A teenage girl with nothing to lose joins a traveling magazine sales crew, and gets caught up in a whirlwind of hard partying, law bending and young love as she criss-crosses the Midwest with a band of misfits.
Anna Bronsky is a violin teacher at the Conservatoire. Against the advice of her colleagues, she imposes the admission of a pupil, in whom she sees a great talent. With a lot of involvement... See full summary »
From a screenplay by Shia LaBeouf, based on his own experiences, award-winning filmmaker Alma Har'el brings to life a young actor's stormy childhood and early adult years as he struggles to reconcile with his father through cinema and dreams. Fictionalizing his childhood's ascent to stardom, and subsequent adult crash-landing into rehab and recovery, Har'el casts Noah Jupe and Lucas Hedges as Otis Lort, navigating different stages in a frenetic career. LaBeouf takes on the daring and therapeutic challenge of playing a version of his own father, an ex-rodeo clown and a felon. Artist and musician FKA Twigs makes her feature-film debut, playing neighbor and kindred spirit to the younger Otis in their garden-court motel home. Har'el's feature narrative debut is a one-of-a-kind collaboration between filmmaker and subject, exploring art as medicine and imagination as hope.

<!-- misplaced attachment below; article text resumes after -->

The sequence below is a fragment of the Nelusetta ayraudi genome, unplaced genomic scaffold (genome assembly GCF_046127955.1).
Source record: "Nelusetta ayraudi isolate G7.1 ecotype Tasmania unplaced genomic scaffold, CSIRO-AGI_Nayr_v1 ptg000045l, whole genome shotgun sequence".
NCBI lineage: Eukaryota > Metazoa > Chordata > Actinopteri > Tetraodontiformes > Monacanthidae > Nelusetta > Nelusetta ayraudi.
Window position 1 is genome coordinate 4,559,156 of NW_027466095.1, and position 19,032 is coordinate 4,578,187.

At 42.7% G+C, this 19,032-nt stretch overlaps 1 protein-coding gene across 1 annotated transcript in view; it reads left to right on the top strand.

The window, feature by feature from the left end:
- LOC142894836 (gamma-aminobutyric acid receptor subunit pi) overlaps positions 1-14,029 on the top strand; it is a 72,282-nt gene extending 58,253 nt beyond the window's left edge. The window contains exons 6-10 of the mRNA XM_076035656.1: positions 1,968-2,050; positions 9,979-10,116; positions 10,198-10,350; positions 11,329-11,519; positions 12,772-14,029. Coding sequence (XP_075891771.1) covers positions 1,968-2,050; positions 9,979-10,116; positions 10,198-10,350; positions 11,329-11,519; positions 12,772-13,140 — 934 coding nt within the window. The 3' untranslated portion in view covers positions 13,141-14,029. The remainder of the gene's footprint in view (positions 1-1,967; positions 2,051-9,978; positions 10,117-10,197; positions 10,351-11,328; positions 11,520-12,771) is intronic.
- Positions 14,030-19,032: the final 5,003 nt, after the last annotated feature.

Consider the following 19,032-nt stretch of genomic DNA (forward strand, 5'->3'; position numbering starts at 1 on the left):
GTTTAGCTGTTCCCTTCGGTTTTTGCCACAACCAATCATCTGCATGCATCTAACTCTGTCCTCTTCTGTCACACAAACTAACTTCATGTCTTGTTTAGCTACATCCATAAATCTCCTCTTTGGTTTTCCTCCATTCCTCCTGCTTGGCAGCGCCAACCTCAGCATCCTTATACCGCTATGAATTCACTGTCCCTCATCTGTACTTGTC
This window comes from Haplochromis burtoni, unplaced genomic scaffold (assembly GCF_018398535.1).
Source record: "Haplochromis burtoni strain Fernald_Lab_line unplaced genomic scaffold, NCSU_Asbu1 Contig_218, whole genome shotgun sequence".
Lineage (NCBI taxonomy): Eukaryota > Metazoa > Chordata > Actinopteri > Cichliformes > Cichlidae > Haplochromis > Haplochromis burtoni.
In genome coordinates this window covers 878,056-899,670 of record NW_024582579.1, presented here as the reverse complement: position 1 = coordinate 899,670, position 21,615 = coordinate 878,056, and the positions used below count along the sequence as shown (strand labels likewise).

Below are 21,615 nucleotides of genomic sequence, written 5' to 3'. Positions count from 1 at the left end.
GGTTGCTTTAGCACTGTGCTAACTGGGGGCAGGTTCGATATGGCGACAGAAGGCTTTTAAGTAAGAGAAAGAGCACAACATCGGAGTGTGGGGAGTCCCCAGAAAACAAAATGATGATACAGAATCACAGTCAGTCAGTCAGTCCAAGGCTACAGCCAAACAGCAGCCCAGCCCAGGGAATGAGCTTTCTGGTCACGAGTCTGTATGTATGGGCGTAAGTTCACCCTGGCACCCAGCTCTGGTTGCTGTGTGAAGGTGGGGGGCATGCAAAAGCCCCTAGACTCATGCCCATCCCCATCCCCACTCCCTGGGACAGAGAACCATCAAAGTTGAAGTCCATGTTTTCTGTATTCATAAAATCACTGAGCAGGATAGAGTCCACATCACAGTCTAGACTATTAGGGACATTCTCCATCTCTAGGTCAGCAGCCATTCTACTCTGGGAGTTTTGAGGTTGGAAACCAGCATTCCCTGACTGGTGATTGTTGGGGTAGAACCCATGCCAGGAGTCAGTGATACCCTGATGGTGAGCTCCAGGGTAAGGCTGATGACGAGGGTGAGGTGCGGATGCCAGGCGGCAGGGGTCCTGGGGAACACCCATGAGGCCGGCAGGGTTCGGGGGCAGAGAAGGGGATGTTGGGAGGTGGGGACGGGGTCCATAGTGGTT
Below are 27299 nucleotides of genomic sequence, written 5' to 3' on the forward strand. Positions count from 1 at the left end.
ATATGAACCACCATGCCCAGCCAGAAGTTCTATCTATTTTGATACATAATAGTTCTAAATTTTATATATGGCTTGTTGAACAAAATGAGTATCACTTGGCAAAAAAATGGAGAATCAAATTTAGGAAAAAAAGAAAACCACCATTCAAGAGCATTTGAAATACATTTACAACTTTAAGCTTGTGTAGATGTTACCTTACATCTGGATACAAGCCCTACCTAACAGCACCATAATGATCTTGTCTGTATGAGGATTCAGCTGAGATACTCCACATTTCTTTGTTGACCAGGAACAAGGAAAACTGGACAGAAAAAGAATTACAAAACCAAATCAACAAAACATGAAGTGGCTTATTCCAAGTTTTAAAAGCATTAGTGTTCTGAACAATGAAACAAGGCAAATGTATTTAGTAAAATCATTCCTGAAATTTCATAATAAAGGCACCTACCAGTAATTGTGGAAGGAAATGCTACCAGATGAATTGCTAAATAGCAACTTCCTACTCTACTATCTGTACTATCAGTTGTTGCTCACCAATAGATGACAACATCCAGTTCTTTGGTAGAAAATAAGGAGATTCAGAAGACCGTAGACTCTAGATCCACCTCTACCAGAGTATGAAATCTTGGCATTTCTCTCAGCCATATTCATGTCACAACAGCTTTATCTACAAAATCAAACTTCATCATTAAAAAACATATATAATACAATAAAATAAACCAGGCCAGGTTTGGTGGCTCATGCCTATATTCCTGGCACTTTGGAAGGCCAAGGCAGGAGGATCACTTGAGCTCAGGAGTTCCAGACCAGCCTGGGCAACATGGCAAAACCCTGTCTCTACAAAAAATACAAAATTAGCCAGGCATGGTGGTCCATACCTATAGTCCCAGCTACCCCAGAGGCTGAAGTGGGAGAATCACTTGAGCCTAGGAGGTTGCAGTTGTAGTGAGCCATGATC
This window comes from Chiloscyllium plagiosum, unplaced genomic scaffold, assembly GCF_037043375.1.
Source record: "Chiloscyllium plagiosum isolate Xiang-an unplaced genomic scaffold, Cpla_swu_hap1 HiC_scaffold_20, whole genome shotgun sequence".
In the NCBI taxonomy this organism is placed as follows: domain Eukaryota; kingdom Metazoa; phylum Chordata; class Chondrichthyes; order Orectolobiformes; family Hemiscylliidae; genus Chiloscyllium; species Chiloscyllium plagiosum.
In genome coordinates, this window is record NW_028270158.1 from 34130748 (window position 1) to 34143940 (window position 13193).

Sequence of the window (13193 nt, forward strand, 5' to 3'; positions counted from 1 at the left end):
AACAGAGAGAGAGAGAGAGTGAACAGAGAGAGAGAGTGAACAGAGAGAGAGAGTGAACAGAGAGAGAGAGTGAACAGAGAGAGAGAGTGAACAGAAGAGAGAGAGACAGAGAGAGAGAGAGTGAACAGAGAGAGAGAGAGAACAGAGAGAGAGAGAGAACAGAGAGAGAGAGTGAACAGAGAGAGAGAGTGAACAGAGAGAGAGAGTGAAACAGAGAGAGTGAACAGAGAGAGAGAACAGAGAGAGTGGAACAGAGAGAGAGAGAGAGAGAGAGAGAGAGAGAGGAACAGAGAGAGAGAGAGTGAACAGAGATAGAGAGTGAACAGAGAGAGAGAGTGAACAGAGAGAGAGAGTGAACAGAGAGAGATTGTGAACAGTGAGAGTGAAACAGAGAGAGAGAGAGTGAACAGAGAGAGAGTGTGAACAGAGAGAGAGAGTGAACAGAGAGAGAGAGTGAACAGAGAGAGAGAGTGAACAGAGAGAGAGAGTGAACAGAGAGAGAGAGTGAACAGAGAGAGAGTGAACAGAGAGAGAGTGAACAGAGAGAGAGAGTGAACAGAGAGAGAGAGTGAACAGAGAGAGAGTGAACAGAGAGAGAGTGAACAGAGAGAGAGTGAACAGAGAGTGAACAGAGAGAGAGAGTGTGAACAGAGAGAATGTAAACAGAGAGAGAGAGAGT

These films are quite rare, in a sense that; you don't find films this heartfelt.
I'd always thought LaBeouf was a bit off the rails and that his career was on a downward spiral, after watching this I'm eager for more of his content because he was stellar in this film.
Having done more research on the background of this film, I feel I can empathise with this film; you rarely a film so sincere and genuine like this.
Noah Jupe is a young actor that's been in a few good main films; such as Le Mans. He does a fantastic role playing young Otis. The on screen dynamic between him and LaBeouf is so wonderfully constructed.
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